On the 16th February the British Government introduced Anti Terror legislation allowing Police Officers to arrest anyone photographing a Policeman on the grounds that the pictures maybe useful to someone preparing a terror attack. On the 16th February hundreds of photographers protested outside Scotland Yard to draw attention to the fact that this brought under immediate suspicion anyone using a camera in a public place. But also the fact that the Police needed to be photographed at public events in order for them to be held to account for their actions.
It has taken just 9 weeks for a perfect example to arise, the death of Ian Tomlinson during the G20 protests in London and the unacceptable use of violence by the Police that immediately preceded his death would have gone completely un-reported by the Metropolitan Police were it not for the video footage made by a passer by. It is enormously ironic that the passer by, a New York fund manager who gave his footage to the Guardian Newspaper, risked arrest under the new Anti Terror legislation just for making that footage that included Police Officers. That irony is compounded by the appeal made by Ms Deborah Glass of the Independent Police Complaints Commission who are investigating the Police involvement in the death for ‘more people to submit any other video footage of the incident’. I have to ask myself if I had footage of Police Officers at this incident, would I risk arrest under the new anti terror legislation of the 16th February to come forward and provide my pictures as evidence?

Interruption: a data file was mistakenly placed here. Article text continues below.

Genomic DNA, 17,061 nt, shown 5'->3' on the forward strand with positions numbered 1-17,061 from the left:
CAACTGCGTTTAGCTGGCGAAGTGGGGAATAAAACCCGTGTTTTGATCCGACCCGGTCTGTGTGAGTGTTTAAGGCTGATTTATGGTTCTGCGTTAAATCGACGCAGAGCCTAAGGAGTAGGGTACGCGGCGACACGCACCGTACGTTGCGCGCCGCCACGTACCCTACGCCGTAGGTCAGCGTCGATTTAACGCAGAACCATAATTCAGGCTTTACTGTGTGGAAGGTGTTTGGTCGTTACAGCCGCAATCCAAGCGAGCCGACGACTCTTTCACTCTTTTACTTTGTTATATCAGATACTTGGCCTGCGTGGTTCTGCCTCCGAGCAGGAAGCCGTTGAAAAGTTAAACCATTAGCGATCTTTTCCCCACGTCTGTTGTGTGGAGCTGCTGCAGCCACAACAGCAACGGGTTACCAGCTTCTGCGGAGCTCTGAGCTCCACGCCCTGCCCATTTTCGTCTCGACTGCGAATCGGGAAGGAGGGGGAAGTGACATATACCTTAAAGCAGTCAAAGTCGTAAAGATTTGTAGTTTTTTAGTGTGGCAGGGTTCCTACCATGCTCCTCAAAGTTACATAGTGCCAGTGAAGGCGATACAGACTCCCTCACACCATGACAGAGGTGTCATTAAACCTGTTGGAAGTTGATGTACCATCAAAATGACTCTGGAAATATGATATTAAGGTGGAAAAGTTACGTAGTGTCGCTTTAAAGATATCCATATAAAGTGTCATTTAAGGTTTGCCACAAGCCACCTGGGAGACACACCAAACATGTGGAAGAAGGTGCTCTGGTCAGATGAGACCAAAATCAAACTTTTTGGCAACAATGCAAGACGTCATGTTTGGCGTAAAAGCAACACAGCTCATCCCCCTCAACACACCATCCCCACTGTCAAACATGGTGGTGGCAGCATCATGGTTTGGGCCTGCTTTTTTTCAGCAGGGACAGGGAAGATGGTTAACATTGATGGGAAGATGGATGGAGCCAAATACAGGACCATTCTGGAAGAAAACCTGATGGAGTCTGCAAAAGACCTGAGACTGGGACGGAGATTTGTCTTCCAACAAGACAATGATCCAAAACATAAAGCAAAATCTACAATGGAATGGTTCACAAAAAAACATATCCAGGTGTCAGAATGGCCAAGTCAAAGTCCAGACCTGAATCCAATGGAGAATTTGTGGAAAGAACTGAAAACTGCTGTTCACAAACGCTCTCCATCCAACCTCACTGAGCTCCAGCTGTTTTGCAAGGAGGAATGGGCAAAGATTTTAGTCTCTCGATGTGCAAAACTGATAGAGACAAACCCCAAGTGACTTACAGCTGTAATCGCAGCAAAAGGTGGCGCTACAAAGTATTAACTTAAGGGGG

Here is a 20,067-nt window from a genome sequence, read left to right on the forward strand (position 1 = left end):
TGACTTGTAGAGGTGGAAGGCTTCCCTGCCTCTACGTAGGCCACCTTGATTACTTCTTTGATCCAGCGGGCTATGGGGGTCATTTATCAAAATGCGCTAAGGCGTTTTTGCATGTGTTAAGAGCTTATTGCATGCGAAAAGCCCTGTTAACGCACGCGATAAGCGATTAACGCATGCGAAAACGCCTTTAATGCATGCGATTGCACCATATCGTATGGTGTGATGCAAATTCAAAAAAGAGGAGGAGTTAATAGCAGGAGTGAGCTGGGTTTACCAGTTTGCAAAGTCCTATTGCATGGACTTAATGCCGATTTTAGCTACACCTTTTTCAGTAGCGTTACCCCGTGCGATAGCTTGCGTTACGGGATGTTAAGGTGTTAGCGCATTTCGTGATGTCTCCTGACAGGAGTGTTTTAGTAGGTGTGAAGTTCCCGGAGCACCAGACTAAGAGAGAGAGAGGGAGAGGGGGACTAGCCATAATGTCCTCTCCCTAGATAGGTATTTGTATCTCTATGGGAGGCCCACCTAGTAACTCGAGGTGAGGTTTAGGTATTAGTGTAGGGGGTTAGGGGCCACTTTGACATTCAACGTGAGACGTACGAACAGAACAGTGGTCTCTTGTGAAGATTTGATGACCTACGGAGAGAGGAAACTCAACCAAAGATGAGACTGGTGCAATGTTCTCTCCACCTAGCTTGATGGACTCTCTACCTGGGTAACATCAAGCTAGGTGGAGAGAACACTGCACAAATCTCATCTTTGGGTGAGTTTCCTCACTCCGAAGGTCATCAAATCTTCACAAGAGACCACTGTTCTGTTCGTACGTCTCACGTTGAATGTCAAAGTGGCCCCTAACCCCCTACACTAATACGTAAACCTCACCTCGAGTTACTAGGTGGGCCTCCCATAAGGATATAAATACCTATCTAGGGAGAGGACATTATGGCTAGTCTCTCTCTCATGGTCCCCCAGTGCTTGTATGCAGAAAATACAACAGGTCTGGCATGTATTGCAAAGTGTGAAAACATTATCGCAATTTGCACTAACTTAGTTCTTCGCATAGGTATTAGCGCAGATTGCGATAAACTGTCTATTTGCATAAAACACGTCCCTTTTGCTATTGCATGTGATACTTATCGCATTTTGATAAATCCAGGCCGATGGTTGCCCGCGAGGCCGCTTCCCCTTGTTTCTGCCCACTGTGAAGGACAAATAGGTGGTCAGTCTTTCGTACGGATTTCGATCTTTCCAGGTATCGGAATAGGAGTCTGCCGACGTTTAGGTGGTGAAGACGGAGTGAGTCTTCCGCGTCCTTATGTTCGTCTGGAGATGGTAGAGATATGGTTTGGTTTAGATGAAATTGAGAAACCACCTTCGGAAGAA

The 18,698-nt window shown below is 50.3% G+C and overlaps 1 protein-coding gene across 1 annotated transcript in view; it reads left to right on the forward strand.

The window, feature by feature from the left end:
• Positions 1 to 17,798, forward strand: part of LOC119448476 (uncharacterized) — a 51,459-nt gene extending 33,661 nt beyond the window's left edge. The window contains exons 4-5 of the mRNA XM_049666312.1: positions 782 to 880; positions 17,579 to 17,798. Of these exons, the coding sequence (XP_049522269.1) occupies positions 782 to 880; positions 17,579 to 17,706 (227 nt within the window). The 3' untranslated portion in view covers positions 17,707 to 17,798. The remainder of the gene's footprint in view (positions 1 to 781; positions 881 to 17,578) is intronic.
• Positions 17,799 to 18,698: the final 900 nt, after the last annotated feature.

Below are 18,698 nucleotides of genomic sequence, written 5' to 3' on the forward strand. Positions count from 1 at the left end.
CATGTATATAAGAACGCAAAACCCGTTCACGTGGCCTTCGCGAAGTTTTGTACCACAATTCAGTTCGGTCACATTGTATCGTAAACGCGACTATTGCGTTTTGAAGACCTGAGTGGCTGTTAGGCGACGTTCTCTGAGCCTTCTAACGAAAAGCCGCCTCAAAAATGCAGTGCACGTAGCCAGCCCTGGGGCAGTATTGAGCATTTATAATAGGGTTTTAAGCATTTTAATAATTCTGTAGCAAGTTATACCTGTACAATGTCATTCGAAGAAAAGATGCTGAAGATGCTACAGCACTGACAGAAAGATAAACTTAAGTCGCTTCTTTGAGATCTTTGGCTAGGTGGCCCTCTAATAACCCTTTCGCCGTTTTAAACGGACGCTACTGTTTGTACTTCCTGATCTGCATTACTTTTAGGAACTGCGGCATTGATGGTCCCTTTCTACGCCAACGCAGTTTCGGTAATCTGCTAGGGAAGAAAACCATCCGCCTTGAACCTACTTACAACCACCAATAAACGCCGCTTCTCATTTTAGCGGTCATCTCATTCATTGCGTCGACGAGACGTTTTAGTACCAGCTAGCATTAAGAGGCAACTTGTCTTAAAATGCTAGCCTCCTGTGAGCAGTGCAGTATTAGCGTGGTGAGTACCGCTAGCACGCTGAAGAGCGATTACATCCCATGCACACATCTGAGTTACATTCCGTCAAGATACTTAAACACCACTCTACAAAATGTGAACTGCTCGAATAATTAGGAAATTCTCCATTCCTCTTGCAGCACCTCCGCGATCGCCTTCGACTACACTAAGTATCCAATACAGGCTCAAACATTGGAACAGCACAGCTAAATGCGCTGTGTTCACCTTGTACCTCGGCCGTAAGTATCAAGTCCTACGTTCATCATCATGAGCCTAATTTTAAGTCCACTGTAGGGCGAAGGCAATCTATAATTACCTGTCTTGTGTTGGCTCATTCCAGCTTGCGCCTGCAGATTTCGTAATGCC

This single incident highlights in an exemplary fashion the ridiculous nature of the new legislation and the loss of public support for the Police it engenders. The Government can’t have it both ways, either we can be the ears and eyes of the Police or we are constantly suspected of ‘hostile reconnaissance’ simply for using a camera…but not both.
My Sympathies to the Family of Ian Tomlinson.
Update: Good relevant article in the Guardian